Do Good, Feel Good

December 2021 - Health & Wellness

This time last year we were optimistic that in 2021 the world would be back to “normal”, but here we are adjusting to our new normal and hoping that 2022 will get us even closer. One thing our new normal has made obvious for us is that kindness and generosity are the underlying foundation for our overall well-being.

For many it’s been the glue that held us together during these unprecedented times. But we are not just talking about fluffy feel-good messaging. Science actually proves that the old saying “it’s better to give than to receive” is 100% true, one of the basic ways to feel better is to simply give and be kind.

Good Vibes. Using fMRI technology, we now know that giving activates regions of the brain that are stimulated during other positive and pleasurable interactions, like social connections, enjoying good food, and sex. Acts of generosity release endorphins, oxytocin (the happy hormone), and the chemicals dopamine and serotonin, all four of which are responsible for creating good feelings.

Stress Less. Giving and showing kindness in any form—even to yourself—can also improve overall health and lead to decreased stress, while reducing anxiety and depression. The release of our happy hormones is also connected to the physical function of our cardiovascular system and has been shown to decrease blood pressure.

Good Karma
The hippies were right—what you put out into the world comes back to you (good or bad). There is a connection between what one gives and what one receives in return. The concept that generosity is rewarded further down the line is grounded in the idea that exchanges promote a sense of trust and cooperation that in turn strengthens relationships and social ties. The act of giving not only makes people feel closer to one another but also leads them to feel more positive and creates a greater sense of community and social connection.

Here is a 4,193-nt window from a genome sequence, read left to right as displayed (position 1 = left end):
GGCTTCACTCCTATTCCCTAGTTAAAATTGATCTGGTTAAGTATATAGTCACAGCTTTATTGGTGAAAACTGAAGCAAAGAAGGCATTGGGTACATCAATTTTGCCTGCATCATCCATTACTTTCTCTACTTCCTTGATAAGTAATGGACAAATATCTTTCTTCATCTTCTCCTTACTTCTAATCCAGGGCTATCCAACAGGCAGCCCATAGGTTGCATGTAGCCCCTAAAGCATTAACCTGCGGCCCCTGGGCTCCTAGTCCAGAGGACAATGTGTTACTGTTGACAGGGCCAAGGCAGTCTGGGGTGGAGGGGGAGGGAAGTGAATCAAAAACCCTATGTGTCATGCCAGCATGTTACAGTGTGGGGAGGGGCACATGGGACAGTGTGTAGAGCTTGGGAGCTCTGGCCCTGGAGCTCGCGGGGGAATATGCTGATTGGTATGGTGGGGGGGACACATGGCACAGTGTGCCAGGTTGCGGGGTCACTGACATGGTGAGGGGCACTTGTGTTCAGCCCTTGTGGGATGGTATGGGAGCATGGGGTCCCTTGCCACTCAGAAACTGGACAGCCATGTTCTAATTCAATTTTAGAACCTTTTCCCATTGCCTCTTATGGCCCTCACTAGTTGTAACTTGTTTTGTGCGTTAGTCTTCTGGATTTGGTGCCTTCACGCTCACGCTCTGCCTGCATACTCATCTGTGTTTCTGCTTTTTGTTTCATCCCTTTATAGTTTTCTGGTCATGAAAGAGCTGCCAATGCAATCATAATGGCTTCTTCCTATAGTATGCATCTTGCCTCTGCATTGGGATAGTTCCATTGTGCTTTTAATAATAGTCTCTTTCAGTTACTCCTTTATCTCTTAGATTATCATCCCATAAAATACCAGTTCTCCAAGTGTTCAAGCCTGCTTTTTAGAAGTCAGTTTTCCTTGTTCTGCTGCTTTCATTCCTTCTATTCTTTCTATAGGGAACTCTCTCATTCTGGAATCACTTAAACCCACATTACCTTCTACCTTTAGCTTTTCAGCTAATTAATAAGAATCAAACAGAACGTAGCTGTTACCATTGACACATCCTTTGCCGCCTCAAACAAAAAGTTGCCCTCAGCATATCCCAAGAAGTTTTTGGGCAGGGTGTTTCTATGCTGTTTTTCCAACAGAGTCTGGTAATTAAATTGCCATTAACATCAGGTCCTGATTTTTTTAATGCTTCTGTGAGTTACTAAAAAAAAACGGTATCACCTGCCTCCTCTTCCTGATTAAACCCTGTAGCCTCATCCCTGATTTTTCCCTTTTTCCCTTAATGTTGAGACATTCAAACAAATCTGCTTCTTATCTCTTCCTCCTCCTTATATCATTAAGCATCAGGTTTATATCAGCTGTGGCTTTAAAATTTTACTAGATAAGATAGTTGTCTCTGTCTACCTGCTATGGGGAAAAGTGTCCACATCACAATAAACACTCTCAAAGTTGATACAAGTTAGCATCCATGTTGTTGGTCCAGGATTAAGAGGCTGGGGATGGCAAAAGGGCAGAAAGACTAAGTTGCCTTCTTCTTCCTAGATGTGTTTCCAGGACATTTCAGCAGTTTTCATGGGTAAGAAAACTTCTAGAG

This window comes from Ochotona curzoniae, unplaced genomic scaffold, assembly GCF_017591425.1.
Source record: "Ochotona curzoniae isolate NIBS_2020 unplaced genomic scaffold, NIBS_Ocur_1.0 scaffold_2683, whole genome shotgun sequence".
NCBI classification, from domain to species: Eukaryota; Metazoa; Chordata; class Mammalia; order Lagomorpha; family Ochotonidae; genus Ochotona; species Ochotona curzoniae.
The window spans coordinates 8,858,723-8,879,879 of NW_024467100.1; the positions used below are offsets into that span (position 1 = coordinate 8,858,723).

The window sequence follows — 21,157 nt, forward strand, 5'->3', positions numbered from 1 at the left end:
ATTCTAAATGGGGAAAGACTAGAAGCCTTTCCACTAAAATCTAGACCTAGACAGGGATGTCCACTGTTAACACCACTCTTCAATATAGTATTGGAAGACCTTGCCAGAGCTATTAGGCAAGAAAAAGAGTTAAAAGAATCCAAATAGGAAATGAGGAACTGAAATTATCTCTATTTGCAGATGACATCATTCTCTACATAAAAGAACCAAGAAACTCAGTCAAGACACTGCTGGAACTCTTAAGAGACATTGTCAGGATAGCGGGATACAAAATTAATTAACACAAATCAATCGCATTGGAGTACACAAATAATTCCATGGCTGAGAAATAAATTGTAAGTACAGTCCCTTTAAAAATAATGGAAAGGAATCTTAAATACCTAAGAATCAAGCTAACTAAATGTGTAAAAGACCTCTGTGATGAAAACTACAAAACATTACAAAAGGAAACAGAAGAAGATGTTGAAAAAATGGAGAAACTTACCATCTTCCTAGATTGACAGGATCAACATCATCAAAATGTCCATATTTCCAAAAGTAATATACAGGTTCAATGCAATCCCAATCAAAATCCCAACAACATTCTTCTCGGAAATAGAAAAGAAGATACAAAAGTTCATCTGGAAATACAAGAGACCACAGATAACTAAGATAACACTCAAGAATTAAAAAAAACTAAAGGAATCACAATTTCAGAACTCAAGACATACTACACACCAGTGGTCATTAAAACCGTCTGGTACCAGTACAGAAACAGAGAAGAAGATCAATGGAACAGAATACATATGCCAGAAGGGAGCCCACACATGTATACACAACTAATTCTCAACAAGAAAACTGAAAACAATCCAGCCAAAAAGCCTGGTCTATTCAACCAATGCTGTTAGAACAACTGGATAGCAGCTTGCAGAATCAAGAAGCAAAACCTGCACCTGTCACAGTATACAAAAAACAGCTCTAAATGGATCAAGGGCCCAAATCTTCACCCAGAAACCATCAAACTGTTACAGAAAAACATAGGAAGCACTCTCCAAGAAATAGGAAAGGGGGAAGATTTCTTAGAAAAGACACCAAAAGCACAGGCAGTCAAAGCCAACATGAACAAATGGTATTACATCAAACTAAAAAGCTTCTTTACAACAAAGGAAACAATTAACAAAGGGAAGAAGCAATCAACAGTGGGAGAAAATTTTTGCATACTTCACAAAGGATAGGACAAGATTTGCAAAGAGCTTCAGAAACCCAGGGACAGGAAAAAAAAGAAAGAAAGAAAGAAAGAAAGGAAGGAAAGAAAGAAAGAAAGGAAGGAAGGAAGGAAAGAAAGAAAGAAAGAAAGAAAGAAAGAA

Cultivate Gratitude
Finally, giving cultivates gratitude. Amazingly, being gracious has been linked to greater optimism, increased motivation, and an improved sense of overall well-being. Generosity doesn’t have to come in the form of monetary donations—volunteering time, energy, knowledge, or simply a kind message are all great ways of giving and can produce the same positive results.

As we wrap up the year, we challenge you to commit to 30 days of giving, remembering that giving can come in many forms. Here are some ideas to kick-start your challenge.

  • Start or end your day by writing down three things you are grateful for. Self care is also an act of kindness.
  • Smile and say hello to people you pass—yes, strangers too.Everyone can benefit from a friendly greeting.
  • Pay it forward. At the coffee shop or drive-thru pay for the person behind you.
  • Volunteer one hour of your time to a local group or charity.
  • Leave positive comments on friends’ and strangers’ social media posts.
  • Think about someone from your past that you’re grateful for. A teacher. A coach. A mentor. Write them a note and tell them why you are thankful for them.
  • Make eye contact when you say thank you to customer service staff.
  • Donate to the food bank or local shelter.

Don’t be surprised if a single act of generosity is able to kick-start a wave of giving that will provide countless benefits to all those who are touched by it. 

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